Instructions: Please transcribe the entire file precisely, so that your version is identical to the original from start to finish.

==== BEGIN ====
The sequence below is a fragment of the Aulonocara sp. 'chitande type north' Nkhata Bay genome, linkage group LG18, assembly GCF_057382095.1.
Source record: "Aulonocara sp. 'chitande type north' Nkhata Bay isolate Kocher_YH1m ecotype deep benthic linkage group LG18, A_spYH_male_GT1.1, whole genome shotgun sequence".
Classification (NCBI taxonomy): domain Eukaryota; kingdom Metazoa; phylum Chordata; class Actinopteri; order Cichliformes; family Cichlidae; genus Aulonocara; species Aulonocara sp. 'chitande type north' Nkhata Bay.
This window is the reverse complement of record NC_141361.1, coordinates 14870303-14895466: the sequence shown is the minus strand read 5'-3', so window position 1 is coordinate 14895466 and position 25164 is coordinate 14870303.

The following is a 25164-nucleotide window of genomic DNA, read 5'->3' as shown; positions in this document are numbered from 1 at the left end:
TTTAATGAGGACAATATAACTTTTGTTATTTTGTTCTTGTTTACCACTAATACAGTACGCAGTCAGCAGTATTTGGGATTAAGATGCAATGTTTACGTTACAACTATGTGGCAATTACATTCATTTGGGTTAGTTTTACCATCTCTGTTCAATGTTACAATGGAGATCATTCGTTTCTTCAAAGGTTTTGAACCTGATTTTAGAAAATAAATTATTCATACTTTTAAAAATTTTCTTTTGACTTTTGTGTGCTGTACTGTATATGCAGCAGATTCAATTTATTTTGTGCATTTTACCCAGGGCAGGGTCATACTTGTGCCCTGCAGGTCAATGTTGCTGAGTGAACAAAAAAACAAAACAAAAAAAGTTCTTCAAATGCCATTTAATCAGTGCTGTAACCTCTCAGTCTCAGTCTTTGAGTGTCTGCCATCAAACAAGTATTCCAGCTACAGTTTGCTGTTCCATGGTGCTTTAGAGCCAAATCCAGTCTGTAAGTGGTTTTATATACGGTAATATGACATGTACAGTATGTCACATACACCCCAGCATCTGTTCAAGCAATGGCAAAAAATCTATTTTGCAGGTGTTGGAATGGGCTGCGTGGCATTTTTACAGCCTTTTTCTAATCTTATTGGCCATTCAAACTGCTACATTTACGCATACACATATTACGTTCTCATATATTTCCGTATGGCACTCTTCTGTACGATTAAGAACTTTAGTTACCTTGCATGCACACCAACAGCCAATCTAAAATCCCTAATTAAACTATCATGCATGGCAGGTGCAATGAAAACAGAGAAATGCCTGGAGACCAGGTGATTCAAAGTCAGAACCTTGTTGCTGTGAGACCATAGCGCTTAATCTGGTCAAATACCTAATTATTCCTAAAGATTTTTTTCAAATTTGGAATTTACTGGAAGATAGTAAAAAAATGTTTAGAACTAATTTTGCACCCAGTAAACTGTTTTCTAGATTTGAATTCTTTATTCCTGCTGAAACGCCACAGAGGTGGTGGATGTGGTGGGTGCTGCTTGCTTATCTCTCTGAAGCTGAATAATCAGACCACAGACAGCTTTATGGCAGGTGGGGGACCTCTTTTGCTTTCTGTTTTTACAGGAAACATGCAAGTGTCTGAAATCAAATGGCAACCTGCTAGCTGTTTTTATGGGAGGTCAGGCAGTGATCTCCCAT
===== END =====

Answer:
The sequence below is a fragment of the Aulonocara sp. 'chitande type north' Nkhata Bay genome, linkage group LG18, assembly GCF_057382095.1.
Source record: "Aulonocara sp. 'chitande type north' Nkhata Bay isolate Kocher_YH1m ecotype deep benthic linkage group LG18, A_spYH_male_GT1.1, whole genome shotgun sequence".
Classification (NCBI taxonomy): domain Eukaryota; kingdom Metazoa; phylum Chordata; class Actinopteri; order Cichliformes; family Cichlidae; genus Aulonocara; species Aulonocara sp. 'chitande type north' Nkhata Bay.
This window is the reverse complement of record NC_141361.1, coordinates 14870303-14895466: the sequence shown is the minus strand read 5'-3', so window position 1 is coordinate 14895466 and position 25164 is coordinate 14870303.

The following is a 25164-nucleotide window of genomic DNA, read 5'->3' as shown; positions in this document are numbered from 1 at the left end:
TTTAATGAGGACAATATAACTTTTGTTATTTTGTTCTTGTTTACCACTAATACAGTACGCAGTCAGCAGTATTTGGGATTAAGATGCAATGTTTACGTTACAACTATGTGGCAATTACATTCATTTGGGTTAGTTTTACCATCTCTGTTCAATGTTACAATGGAGATCATTCGTTTCTTCAAAGGTTTTGAACCTGATTTTAGAAAATAAATTATTCATACTTTTAAAAATTTTCTTTTGACTTTTGTGTGCTGTACTGTATATGCAGCAGATTCAATTTATTTTGTGCATTTTACCCAGGGCAGGGTCATACTTGTGCCCTGCAGGTCAATGTTGCTGAGTGAACAAAAAAACAAAACAAAAAAAGTTCTTCAAATGCCATTTAATCAGTGCTGTAACCTCTCAGTCTCAGTCTTTGAGTGTCTGCCATCAAACAAGTATTCCAGCTACAGTTTGCTGTTCCATGGTGCTTTAGAGCCAAATCCAGTCTGTAAGTGGTTTTATATACGGTAATATGACATGTACAGTATGTCACATACACCCCAGCATCTGTTCAAGCAATGGCAAAAAATCTATTTTGCAGGTGTTGGAATGGGCTGCGTGGCATTTTTACAGCCTTTTTCTAATCTTATTGGCCATTCAAACTGCTACATTTACGCATACACATATTACGTTCTCATATATTTCCGTATGGCACTCTTCTGTACGATTAAGAACTTTAGTTACCTTGCATGCACACCAACAGCCAATCTAAAATCCCTAATTAAACTATCATGCATGGCAGGTGCAATGAAAACAGAGAAATGCCTGGAGACCAGGTGATTCAAAGTCAGAACCTTGTTGCTGTGAGACCATAGCGCTTAATCTGGTCAAATACCTAATTATTCCTAAAGATTTTTTTCAAATTTGGAATTTACTGGAAGATAGTAAAAAAATGTTTAGAACTAATTTTGCACCCAGTAAACTGTTTTCTAGATTTGAATTCTTTATTCCTGCTGAAACGCCACAGAGGTGGTGGATGTGGTGGGTGCTGCTTGCTTATCTCTCTGAAGCTGAATAATCAGACCACAGACAGCTTTATGGCAGGTGGGGGACCTCTTTTGCTTTCTGTTTTTACAGGAAACATGCAAGTGTCTGAAATCAAATGGCAACCTGCTAGCTGTTTTTATGGGAGGTCAGGCAGTGATCTCCCAT